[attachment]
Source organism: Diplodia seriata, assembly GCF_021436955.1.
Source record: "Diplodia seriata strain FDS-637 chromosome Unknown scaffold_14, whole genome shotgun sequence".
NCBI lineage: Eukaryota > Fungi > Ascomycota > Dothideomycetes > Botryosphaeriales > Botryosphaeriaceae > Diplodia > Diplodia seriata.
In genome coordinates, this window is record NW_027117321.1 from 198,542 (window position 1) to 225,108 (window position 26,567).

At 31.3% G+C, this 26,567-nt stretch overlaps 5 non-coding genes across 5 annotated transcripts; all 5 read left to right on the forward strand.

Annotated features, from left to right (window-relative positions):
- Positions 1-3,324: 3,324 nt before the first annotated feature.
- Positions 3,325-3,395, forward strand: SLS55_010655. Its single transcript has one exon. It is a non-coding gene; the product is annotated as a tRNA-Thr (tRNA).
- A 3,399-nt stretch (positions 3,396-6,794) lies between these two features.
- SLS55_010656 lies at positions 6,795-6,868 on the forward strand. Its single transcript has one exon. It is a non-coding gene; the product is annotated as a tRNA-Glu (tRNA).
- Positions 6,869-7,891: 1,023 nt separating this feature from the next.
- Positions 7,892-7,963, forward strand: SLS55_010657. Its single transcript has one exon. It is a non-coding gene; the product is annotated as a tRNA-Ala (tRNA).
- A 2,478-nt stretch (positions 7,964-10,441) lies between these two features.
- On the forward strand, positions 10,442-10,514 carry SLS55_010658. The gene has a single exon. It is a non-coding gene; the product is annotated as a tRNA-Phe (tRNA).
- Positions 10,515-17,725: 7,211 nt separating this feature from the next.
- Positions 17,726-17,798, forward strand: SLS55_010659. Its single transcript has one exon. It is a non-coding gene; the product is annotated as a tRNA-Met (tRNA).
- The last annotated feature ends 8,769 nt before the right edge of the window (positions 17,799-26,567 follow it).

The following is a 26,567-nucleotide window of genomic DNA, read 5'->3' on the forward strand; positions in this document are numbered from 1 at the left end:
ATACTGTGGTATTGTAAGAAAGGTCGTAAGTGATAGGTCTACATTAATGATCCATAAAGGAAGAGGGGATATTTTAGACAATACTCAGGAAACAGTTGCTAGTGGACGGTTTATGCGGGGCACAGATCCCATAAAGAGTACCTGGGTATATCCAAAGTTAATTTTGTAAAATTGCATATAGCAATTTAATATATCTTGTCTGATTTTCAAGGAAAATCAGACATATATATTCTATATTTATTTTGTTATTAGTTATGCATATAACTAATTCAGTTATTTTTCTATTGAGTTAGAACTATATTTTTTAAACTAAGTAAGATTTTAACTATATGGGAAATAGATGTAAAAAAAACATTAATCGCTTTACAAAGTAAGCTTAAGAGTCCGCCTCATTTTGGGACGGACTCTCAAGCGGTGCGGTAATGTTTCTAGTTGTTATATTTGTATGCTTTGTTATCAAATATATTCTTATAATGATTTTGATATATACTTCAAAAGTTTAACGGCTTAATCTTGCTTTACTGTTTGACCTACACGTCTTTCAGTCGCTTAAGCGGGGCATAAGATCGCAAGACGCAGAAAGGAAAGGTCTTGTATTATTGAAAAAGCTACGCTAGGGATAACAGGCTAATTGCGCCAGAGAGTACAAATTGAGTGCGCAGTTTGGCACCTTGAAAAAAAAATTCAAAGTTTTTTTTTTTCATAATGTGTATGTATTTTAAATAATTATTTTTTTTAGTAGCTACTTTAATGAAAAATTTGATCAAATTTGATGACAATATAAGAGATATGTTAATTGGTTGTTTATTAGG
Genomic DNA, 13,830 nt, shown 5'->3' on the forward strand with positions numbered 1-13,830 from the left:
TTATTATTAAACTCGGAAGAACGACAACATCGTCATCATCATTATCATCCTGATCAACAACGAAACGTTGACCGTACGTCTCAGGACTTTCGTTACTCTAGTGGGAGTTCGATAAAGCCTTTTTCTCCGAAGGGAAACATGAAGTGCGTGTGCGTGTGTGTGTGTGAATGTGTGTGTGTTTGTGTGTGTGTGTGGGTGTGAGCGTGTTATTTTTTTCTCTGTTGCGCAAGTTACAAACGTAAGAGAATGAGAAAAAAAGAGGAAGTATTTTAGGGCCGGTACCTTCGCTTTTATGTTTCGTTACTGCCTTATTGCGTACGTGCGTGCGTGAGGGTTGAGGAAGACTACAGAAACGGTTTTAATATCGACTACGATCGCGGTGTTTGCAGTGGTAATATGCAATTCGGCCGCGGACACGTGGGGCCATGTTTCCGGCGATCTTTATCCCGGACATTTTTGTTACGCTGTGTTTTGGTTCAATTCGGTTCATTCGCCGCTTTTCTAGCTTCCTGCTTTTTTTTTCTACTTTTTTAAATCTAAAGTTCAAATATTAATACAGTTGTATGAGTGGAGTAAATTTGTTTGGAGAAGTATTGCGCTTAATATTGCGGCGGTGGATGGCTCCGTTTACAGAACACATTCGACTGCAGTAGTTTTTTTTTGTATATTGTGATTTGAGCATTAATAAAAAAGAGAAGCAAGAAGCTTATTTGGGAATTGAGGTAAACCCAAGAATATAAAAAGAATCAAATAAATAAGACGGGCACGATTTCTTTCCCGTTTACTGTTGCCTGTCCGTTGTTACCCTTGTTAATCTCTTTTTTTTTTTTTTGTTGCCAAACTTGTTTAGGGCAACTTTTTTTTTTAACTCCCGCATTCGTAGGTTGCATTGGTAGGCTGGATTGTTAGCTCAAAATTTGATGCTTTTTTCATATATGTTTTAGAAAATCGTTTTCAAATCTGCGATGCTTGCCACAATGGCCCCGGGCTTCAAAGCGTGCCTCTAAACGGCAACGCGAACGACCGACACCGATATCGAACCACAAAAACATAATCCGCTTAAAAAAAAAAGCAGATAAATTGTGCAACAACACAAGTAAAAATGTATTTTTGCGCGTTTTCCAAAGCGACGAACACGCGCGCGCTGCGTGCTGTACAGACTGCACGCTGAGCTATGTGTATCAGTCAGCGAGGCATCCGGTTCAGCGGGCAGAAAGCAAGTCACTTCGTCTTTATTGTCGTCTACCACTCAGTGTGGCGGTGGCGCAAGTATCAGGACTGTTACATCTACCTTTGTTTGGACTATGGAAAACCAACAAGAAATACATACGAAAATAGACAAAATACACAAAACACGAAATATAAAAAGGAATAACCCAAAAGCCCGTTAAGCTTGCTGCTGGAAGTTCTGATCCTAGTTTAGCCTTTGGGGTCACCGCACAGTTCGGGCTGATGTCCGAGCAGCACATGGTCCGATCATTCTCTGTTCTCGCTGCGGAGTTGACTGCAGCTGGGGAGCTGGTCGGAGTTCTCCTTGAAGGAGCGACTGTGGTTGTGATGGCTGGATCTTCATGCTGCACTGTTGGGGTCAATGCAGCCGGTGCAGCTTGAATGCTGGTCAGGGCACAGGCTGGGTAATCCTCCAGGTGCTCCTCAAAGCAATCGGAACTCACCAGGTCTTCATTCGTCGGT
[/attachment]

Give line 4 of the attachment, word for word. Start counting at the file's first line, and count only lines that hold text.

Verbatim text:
In genome coordinates, this window is record NW_027117321.1 from 198,542 (window position 1) to 225,108 (window position 26,567).